One young boy died and another experienced a close call earlier this month, and the scary sounding condition was suspected in both cases. Here's what you should know. 

By Amanda MacMillan
June 13, 2017
Antonella Perillo/EyeEm/Getty Images

The nation was saddened and horrified last week over reports that a four-year-old Texas boy had died from a suspected case of “dry drowning,” nearly a week after he spent time playing in Galveston Bay. Frankie Delgado seemed fine after being knocked down by a wave and inhaling some water, his parents told local news outlets—but doctors say the incident may have affected his respiratory system and contributed to his death. The official cause of Frankie’s death has not been confirmed.

Meanwhile, a family in Colorado read about the Delgado’s tragic story and realized that their own two-year-old son was having similar symptoms after swallowing water, People reported on Friday. Garon Vega rushed his son to the hospital, where doctors reportedly told him the boy “would not have made it through the night” if he hadn’t been treated.

Even just one highly publicized case of a rare health risk can cause people, especially parents of young kids, to be on edge—let alone two apparent cases within one week. For a bit more perspective, we spoke with James Chamberlain, MD, division chief of emergency medicine at Children’s National Health System in Washington, D.C.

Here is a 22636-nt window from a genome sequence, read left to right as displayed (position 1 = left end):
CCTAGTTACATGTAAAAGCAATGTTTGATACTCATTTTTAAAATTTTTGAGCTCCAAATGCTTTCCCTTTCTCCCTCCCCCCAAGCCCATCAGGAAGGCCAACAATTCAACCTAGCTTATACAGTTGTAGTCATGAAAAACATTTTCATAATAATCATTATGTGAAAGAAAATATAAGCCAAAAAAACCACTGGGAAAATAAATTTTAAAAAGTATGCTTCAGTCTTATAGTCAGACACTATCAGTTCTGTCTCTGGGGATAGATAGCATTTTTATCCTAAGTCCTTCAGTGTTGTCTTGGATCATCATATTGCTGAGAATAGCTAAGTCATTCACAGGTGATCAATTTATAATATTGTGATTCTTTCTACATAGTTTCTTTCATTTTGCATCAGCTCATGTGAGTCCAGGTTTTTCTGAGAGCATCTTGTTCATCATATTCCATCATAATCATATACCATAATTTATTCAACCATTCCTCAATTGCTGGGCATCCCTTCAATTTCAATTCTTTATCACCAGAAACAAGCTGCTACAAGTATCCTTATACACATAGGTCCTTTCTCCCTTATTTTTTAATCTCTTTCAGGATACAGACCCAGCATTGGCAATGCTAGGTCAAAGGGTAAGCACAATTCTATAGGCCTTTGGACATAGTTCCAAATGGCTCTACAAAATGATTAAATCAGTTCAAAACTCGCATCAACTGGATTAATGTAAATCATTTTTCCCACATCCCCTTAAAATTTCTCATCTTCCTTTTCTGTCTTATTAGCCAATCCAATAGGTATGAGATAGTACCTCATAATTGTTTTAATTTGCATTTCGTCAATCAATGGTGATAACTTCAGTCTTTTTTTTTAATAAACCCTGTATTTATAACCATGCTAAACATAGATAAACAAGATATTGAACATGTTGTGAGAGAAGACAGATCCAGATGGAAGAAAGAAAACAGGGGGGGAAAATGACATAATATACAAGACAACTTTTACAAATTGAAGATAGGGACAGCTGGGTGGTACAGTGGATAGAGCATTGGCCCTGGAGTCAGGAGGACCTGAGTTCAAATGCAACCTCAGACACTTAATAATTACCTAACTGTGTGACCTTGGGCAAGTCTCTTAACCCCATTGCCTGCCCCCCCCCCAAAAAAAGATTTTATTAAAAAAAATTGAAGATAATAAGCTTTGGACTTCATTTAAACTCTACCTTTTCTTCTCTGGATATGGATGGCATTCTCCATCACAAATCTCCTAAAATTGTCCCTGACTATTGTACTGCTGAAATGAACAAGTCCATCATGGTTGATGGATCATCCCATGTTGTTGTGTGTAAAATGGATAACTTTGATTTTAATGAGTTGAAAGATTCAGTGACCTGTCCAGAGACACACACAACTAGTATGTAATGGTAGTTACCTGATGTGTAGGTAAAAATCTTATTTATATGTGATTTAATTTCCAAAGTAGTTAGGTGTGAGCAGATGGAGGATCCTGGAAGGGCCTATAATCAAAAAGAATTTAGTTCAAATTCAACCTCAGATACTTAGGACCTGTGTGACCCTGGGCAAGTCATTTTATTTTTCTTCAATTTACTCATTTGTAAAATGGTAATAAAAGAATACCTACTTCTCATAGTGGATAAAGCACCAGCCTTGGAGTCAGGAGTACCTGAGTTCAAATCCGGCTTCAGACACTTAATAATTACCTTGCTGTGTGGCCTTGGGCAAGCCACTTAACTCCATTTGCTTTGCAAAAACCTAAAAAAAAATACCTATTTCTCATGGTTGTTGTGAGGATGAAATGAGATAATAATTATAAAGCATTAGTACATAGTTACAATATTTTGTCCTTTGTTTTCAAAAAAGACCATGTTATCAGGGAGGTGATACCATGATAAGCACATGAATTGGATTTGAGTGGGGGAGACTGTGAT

Chamberlain was not involved in either of the cases mentioned above, but he has treated children for symptoms that could be described as dry or secondary drowning. Here’s his take on these scary-sounding conditions, and how worried we should really be.

What exactly is dry drowning?

First, it’s helpful to understand that dry drowning is not an official medical diagnosis. In fact, doctors tend to shy away from using the phrase.

In 2002, an international group of experts defined drowning as “the process of experiencing respiratory impairment from submersion/immersion in liquid.” The group also decided that the term dry drowning should not be used, since the actual cause of death in cases described as such is often unclear. (The term secondary drowning should also be avoided, the group decided, since it could imply a second submersion in water.)

But technicalities aside, these terms are still used. And the phenomenon they describe—in which a person, usually a child, experiences respiratory distress hours after swallowing or inhaling water—does exist, says Chamberlain. In fact, he says, dry drowning and secondary drowning are actually two different things.

During secondary drowning (also called delayed drowning), a person chokes on fluid in the lungs, but seems okay immediately afterward. “But over the next few hours to 24 hours, you develop shortness of breath and you might cough and wheeze,” Chamberlain says. “The lungs are getting inflamed and you’re basically seeing delayed effects of drowning.”

Dry drowning, on the other hand, implies that a person has swallowed a lot of water, but it hasn’t actually gotten into their lungs. “Usually kids just vomit it up and they’re fine,” Chamberlain says, “but occasionally a child will get inflammation of the airway or some fluid in their lungs as a result of the obstruction when they were underwater and weren’t breathing.” This can cause airways to spasm and possibly close up, even after a person is submerged.